Fresh from a packed day of house, dance and trance, the South West Four festival marches on to the Sunday and opened its doors on Clapham Common to greet a wholly different crowd for the second day of the festival. Traditionally, the second day of the festival sees significantly better weather than the first and thankfully Mother Nature didn't change her habits for the tenth anniversary year. In fact, despite the slightly cloudy sky, it was actually deceptively warm, almost like it was a proper summer day. However, there was plenty to remind you that it was still the August bank holiday, as the common had been transformed into something more akin to a mud bath around the main stage.
Moving on from the first day of the festival, there was a lot more variety on offer on the main stage this time around in terms of musical styles. This couldn't be more welcome; after a day of pounding beats without much change, it was good to have some change. A case in point: RL Grime, and Baauer mid-afternoon trap sets counterpointed Steve Aoki's harder and edgier electro. Aoki's set in particular saw him bouncing around the stage and out from behind the booth to greet the crowd: a great reward for those who had stayed out in the front row.
Following on saw festival regular DJ Andy C and live MC take to the main stage, having graduated from one of the tents from last year. Firmly ticking off drum and bass from the list of electronic genres SW4 covers, his set of grimey jungle and DnB anthems got things into a party atmosphere as the sun finally came out from behind the clouds. Demand for this harder electronic sound was catered for perfectly by Knife Party, whose set expanded on the dubstep and dance sound from the previous year and featured more of their finely tuned productions and live versions. Together these acts had managed to turn the main stage area into a stompy riot of mud and dancing bodies – with stuff like this, who needs Notting Hill Carnival?
This isn't to say that there wasn't anything else across the park to check out. Catchy house and dance acts curated by John Digweed were on offer in the Bedrock stage, with Sven Vath, and Eric Prydz drawing big crowds of smiling faces to the back of the site. The tent culminated in a performance with Boys Noize, whose full set saw the German DJ mixing atop a garish skull stage complete with lights in the eyes and mouth. Add sparse lighting, smoke machines and massive flames in the stage and this combines for a striking appearance, before you factor in the catchy beats, bass lines and distinctly lo-fi computerised vocals.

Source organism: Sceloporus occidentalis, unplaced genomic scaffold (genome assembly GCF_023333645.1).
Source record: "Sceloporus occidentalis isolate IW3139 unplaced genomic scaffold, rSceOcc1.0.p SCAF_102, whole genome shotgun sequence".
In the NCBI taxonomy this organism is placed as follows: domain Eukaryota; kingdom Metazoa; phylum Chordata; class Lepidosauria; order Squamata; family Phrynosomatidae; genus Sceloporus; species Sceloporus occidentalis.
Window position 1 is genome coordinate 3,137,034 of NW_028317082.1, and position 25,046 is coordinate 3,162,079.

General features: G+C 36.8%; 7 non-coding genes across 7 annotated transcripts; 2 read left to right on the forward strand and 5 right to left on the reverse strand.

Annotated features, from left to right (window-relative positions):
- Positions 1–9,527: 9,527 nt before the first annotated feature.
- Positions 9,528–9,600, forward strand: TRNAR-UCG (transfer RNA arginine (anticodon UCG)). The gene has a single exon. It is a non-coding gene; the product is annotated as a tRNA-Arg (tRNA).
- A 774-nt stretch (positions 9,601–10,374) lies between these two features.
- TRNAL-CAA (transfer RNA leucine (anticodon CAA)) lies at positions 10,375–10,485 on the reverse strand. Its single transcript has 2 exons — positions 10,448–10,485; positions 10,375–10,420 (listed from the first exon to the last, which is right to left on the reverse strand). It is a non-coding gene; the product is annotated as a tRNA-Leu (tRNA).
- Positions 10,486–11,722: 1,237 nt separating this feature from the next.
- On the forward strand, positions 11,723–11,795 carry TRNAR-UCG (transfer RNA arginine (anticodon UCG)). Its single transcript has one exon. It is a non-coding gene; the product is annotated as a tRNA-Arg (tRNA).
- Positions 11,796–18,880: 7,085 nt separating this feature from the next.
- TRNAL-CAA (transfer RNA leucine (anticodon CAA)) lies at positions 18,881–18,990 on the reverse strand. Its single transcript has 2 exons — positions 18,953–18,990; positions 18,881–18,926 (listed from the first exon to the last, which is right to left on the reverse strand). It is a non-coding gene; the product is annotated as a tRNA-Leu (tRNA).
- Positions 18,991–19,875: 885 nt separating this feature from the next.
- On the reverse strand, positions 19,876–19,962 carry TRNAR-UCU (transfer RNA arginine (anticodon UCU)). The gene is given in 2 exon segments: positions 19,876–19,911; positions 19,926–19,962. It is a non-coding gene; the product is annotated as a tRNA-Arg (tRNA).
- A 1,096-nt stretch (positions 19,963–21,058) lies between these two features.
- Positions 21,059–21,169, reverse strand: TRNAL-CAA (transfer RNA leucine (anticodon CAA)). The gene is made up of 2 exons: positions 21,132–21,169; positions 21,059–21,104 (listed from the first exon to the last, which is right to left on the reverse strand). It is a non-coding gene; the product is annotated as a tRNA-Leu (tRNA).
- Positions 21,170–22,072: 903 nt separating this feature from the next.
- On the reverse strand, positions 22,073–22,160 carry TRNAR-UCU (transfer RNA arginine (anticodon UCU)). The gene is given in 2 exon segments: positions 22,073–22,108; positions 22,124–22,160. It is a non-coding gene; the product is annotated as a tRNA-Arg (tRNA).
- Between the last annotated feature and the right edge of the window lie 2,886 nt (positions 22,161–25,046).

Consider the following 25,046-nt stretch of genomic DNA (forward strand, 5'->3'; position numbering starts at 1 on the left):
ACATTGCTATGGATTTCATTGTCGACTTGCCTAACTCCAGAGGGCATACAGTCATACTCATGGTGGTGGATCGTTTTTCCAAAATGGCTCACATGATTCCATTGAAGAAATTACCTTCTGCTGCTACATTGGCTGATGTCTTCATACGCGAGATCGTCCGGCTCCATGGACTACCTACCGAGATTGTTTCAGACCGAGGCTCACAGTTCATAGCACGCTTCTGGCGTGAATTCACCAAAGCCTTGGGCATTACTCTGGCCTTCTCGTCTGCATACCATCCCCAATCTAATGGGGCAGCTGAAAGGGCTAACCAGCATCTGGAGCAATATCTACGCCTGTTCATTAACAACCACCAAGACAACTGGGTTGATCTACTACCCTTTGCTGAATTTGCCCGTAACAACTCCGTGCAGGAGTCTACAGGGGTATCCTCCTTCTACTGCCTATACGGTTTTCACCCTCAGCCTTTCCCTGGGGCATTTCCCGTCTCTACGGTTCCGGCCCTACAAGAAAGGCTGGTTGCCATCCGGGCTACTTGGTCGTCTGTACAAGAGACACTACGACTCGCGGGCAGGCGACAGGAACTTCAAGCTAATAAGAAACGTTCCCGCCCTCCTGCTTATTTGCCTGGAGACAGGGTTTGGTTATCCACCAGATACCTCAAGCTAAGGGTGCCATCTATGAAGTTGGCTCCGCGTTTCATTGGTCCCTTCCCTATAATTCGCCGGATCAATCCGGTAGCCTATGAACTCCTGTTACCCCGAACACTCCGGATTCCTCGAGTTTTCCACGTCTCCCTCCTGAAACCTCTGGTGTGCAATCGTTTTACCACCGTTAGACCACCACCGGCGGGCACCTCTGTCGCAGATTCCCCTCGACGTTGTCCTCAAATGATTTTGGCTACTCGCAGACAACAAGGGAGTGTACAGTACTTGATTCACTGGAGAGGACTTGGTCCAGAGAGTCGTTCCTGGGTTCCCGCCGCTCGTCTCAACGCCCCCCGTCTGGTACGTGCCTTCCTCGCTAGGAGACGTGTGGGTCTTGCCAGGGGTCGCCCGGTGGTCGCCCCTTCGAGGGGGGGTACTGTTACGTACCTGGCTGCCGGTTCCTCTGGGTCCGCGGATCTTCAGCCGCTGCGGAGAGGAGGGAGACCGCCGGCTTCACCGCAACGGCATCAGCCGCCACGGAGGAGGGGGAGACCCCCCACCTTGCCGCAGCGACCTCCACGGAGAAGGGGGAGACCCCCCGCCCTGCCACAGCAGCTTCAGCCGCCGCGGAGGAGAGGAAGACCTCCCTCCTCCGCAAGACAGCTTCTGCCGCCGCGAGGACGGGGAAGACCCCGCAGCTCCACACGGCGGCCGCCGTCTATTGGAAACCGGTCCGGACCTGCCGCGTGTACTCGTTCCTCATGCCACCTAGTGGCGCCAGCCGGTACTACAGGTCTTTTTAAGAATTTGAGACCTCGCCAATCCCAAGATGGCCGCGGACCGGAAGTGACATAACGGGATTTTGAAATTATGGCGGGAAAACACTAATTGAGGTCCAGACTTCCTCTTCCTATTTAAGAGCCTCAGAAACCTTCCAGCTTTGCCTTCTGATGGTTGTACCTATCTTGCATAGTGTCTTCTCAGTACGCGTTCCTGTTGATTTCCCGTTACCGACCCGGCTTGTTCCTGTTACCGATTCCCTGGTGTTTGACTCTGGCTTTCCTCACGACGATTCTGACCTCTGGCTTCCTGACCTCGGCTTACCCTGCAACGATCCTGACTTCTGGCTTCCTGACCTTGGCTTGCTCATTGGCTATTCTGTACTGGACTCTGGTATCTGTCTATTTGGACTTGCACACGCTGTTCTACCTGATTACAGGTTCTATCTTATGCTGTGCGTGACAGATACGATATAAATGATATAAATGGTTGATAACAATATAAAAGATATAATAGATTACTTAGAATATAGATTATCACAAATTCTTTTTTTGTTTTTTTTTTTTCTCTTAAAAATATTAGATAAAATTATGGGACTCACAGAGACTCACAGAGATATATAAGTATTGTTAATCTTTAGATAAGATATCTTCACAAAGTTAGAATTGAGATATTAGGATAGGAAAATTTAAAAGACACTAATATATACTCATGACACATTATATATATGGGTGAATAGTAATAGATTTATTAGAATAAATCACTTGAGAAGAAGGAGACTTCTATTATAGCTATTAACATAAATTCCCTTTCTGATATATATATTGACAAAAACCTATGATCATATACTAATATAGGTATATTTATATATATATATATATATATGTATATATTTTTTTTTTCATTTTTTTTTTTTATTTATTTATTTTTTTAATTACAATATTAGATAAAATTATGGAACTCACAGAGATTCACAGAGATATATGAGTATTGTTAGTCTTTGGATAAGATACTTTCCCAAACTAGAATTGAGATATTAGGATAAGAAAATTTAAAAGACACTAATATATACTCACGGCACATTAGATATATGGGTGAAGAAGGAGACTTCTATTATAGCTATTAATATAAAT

Meanwhile over on the other side of the park in the Together tent, it was nice to see a slice of Hoxton represented at SW4, with established names like The 2 Bears, and Totally Enormous Extinct Dinosaurs bringing that slick East End sound to the fore. Rustie in particular had the tent dive into classic rave and jungle at times, eliciting cheers of joy from the crowd and creating just a fun tent to bounce around in with everyone as the night drew in.
Finishing up the weekend was Example headlining the main stage, who was about the only kind act on the main stage across the weekend to feature a full band, or indeed anything other than just a DJ booth. Performing a wide selection of popular singles with fireworks and other pyrotechnics, his contemporary, catchy pop style highlighted the variety of different styles offered on the Saturday and was a great way to finish up the weekend.
Heading back to the tube to scrape the mud off my trainers, it's amazing to think that SW4 was ridiculed for starting off in 2003 when dance festivals were in decline. Who would have thought that ten years later, they are still going from strength to strength, despite its detractors and constant battles with the weather? I can only look forward to the next ten and seeing what new acts are showcased here.
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